delicious squash, or it can be watery tasting and stringy. Look for
smaller sizes that can be split in half, yielding two servings. Larger
ones can be cut into wedges or sliced across into rings.
Buttercup squash, shaped somewhat like a small flattened green turban
squash, is small at the blossom end and bulbous at the stem end. The
flesh is deep orange, solid, sweet tasting, and full of beta-carotene.
Buy it when you see it for a real treat.
Butternut squash is an elongated, beige-yellow, bell-shaped squash that
can grow to be quite large. It is usually available all year long. The
orange flesh is sweet and creamy tasting. The smaller ones are good for
stuffing; larger ones can be cut up and used in simple soups recipes,
casseroles, and gratins.
Delicata is a relatively small, elongated green-and-yellow-striped
squash. The pale yellow flesh is sweet with a flavor sort of like fresh
corn. The skin is thinner than other hard-skinned varieties, and it
does not store well. Plan to eat it within a week or two of buying it.
Hubbard squash is an often extremely large, warty skinned squash,
shaped somewhat like an old-fashioned top. Colors can range from dark
pine green and deep pumpkin orange to gray. Sometimes it is sold
already cut into pieces. If cut, look for the deepest orange flesh,
regardless of the skin color. It’s very good for stewing or combining
with other vegetables and meats.
Kabocha squash looks like a small green pumpkin. The skin can be
mottled and bumpy. This Asian favorite has a dense, sweet flesh that is
less watery than some of its cousins.
Spaghetti squash is an oval-shaped, golden yellow squash with a
relatively thin skin (thus it is sometimes categorized with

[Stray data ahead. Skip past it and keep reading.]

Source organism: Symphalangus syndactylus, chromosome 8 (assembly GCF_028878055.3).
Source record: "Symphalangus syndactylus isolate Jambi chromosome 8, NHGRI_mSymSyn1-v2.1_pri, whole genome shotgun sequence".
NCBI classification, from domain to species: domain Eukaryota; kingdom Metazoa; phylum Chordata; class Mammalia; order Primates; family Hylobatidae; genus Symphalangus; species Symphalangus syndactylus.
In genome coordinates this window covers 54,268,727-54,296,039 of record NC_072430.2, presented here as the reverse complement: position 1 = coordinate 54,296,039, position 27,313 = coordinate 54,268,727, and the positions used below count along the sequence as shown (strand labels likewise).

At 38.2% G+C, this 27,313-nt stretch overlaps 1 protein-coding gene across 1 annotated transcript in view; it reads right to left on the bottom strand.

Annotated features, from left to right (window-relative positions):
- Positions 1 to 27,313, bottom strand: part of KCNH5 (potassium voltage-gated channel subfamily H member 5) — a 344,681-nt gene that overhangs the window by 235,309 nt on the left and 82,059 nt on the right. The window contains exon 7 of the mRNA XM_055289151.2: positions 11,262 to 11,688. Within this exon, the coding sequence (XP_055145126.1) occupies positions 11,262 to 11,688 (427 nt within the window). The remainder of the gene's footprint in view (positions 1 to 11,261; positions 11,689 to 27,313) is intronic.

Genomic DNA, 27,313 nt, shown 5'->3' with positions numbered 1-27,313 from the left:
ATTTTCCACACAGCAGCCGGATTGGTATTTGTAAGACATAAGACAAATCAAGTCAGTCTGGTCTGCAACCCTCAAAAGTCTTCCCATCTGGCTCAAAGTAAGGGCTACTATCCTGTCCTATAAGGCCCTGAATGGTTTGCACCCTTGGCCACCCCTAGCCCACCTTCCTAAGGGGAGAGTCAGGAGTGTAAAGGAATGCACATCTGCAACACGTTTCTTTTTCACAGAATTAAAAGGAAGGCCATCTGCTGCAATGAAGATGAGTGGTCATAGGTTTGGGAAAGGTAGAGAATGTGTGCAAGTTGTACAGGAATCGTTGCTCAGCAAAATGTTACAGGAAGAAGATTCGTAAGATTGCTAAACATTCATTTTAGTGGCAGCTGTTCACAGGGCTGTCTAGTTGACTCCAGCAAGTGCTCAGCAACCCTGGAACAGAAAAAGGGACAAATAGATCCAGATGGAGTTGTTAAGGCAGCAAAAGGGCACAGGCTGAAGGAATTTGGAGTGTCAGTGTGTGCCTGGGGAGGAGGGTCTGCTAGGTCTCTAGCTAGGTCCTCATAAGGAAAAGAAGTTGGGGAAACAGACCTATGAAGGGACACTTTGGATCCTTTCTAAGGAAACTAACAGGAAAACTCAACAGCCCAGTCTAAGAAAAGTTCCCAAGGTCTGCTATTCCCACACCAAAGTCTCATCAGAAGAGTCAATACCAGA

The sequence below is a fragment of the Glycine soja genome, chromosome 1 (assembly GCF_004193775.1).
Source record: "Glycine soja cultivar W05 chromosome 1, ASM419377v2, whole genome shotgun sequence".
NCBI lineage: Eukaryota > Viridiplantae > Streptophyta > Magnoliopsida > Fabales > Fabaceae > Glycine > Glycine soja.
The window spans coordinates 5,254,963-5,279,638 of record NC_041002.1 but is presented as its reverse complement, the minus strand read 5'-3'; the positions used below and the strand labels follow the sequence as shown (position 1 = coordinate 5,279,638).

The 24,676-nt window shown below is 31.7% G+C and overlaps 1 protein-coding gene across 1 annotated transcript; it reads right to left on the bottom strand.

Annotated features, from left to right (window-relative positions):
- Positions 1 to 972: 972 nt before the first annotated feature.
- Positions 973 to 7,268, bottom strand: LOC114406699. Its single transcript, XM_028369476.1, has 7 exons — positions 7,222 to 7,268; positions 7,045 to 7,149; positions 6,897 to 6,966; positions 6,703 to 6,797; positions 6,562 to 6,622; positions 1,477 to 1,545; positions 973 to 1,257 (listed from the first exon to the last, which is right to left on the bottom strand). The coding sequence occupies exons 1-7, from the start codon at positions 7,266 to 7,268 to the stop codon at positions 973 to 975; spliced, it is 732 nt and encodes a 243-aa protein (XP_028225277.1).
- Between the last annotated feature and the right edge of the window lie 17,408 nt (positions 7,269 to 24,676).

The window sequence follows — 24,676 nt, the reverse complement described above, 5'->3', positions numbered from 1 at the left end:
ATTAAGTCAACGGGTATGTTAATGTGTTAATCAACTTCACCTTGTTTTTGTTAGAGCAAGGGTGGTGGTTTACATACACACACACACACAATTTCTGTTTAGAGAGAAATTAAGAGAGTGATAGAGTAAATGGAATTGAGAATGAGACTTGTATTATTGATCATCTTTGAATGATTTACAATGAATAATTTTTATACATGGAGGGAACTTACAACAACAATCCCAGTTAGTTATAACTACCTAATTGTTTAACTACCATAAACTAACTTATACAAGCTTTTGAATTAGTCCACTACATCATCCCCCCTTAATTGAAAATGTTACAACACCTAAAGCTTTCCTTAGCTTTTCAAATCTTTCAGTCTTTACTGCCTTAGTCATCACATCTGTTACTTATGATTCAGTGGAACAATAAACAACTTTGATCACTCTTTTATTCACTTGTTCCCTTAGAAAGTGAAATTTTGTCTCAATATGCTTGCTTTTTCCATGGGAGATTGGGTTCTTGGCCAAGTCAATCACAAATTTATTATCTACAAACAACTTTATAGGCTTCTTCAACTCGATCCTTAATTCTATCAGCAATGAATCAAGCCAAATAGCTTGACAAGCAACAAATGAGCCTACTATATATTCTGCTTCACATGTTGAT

thin-skinned verities). When this squash is cooked, the flesh falls
into long, pale golden strands, which can be sauced and served much the
same as pasta. The crisp texture and delicate flavor make it a natural
to combine with all sorts of sauces, but it can also be very good
tossed with just butter, salt and pepper.
Sweet dumpling squash is small (one yields one or two servings at the
most) with a flattened pumpkin shape and mottled dark green to beige or
orange stripes. The yellow-orange flesh is sweet and very tasty. This
squash can often be substituted for acorn squash, though the flavor is
Turban is a large flat-based squash with a three-knobbed topknot. It
looks a great deal like an old-fashioned Turkish turban, hence the
name. The color can range from golden to pumpkin orange with green
stripes, all on the same squash. Choose a dense, heavy specimen. This
is a wonderful keeper that can be part of a harvest display on the
table, then popped into the pot to enjoy as part of a meal. It combines
well with other flavors and is especially good in gratins and other
baked dishes, as well as simple vegetable recipes.
While squash is available in myriad shapes, sizes, colors, and tastes,
all provide much the same nutritional elements. They contain large
quantities of beta-carotene; and the more orange the flesh, the more it
contains. All are low fat, have no cholesterol, and supply moderate
amounts of fiber as well as vitamins B and C.